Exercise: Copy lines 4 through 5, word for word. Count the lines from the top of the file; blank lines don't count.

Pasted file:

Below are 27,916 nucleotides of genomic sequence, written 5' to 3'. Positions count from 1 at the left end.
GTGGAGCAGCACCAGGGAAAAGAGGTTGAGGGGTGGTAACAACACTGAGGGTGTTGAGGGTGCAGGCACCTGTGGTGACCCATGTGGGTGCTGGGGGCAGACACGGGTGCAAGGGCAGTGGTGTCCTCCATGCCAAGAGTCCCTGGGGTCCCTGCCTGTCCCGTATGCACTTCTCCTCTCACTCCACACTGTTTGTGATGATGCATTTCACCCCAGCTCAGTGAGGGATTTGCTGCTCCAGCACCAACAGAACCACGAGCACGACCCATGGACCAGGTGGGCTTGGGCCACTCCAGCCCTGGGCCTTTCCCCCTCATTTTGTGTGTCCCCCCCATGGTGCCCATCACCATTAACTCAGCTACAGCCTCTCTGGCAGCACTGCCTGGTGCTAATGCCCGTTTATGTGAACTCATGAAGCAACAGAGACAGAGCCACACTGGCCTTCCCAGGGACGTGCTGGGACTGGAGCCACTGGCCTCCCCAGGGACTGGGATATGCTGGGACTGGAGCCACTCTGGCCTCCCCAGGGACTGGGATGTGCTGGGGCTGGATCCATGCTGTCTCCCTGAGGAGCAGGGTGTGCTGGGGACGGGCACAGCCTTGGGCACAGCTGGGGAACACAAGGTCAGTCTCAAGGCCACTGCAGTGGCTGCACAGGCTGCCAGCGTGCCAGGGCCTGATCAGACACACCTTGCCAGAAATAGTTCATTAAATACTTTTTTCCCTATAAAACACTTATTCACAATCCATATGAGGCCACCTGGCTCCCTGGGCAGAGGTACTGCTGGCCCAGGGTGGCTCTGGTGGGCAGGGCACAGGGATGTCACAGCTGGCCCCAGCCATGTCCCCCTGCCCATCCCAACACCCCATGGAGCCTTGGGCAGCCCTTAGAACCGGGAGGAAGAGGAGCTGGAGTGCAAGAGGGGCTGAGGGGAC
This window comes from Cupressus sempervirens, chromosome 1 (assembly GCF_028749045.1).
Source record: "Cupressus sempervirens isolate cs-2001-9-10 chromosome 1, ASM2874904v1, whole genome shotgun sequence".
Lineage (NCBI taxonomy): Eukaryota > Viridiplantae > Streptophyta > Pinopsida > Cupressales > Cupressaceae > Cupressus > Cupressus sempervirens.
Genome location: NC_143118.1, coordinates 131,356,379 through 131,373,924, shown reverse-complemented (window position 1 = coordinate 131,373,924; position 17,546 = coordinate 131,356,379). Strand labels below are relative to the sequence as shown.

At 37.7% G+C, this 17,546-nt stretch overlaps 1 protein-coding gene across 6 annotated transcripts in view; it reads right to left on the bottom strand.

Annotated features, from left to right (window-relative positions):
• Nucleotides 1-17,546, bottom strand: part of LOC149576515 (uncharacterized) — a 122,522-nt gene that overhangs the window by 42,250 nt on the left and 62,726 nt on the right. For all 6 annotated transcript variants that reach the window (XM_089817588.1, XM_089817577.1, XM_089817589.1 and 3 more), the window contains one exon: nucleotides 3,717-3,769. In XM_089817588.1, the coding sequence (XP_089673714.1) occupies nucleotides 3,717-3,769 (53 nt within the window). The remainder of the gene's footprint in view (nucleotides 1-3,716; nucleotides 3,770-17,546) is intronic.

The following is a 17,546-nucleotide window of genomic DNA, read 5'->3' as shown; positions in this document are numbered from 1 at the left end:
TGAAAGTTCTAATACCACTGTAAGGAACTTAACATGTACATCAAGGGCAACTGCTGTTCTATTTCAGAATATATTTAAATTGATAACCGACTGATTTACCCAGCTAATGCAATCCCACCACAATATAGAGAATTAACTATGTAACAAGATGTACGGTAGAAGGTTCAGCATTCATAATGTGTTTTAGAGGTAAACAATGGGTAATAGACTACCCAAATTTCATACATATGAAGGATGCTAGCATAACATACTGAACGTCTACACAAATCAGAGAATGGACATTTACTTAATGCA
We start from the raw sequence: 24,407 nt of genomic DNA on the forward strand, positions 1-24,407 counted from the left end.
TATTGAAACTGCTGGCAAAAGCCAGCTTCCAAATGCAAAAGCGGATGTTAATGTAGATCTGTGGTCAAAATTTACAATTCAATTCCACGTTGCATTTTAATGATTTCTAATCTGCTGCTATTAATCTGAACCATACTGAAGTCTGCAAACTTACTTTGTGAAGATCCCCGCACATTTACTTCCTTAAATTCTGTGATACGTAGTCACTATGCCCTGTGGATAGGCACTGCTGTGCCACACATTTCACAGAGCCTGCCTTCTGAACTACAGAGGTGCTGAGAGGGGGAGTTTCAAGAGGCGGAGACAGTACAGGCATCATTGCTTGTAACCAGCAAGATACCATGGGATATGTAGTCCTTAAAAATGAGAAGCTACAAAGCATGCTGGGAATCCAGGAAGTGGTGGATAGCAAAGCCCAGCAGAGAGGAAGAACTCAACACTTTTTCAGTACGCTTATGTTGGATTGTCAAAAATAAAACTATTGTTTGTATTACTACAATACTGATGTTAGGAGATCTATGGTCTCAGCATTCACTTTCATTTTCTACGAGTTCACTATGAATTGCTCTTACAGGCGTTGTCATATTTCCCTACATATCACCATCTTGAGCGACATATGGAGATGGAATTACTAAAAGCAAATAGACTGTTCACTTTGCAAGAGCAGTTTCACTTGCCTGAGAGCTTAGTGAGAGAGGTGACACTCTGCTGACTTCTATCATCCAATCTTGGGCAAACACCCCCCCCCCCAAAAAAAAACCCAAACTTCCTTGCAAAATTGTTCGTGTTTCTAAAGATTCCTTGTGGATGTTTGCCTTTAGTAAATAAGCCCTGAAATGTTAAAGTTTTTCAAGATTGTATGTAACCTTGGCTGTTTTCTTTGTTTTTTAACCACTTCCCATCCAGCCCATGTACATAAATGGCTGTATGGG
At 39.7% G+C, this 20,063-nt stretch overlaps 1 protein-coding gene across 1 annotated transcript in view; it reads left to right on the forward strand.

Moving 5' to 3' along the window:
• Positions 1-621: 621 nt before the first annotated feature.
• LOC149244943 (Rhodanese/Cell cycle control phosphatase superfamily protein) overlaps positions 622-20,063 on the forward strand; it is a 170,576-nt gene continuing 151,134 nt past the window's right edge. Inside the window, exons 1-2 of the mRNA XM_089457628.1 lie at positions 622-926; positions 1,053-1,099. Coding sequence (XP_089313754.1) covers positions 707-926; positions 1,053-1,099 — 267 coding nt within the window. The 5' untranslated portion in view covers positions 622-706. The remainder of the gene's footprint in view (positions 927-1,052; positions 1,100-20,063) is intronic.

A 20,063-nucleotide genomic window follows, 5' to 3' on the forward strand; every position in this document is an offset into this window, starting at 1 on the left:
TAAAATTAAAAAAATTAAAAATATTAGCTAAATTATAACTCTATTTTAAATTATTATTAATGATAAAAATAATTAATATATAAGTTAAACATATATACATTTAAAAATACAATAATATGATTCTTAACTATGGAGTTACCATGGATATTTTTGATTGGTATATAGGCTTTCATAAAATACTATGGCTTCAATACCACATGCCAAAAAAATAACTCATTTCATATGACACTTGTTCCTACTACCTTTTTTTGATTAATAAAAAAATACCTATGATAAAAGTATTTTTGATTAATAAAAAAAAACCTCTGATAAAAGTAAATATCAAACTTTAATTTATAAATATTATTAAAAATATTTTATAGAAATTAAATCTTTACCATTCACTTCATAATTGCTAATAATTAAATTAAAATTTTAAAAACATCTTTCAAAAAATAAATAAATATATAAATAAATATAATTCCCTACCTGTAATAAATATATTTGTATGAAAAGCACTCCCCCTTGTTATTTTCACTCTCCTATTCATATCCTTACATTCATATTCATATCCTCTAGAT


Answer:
Source record: "Cupressus sempervirens isolate cs-2001-9-10 chromosome 1, ASM2874904v1, whole genome shotgun sequence".
Lineage (NCBI taxonomy): Eukaryota > Viridiplantae > Streptophyta > Pinopsida > Cupressales > Cupressaceae > Cupressus > Cupressus sempervirens.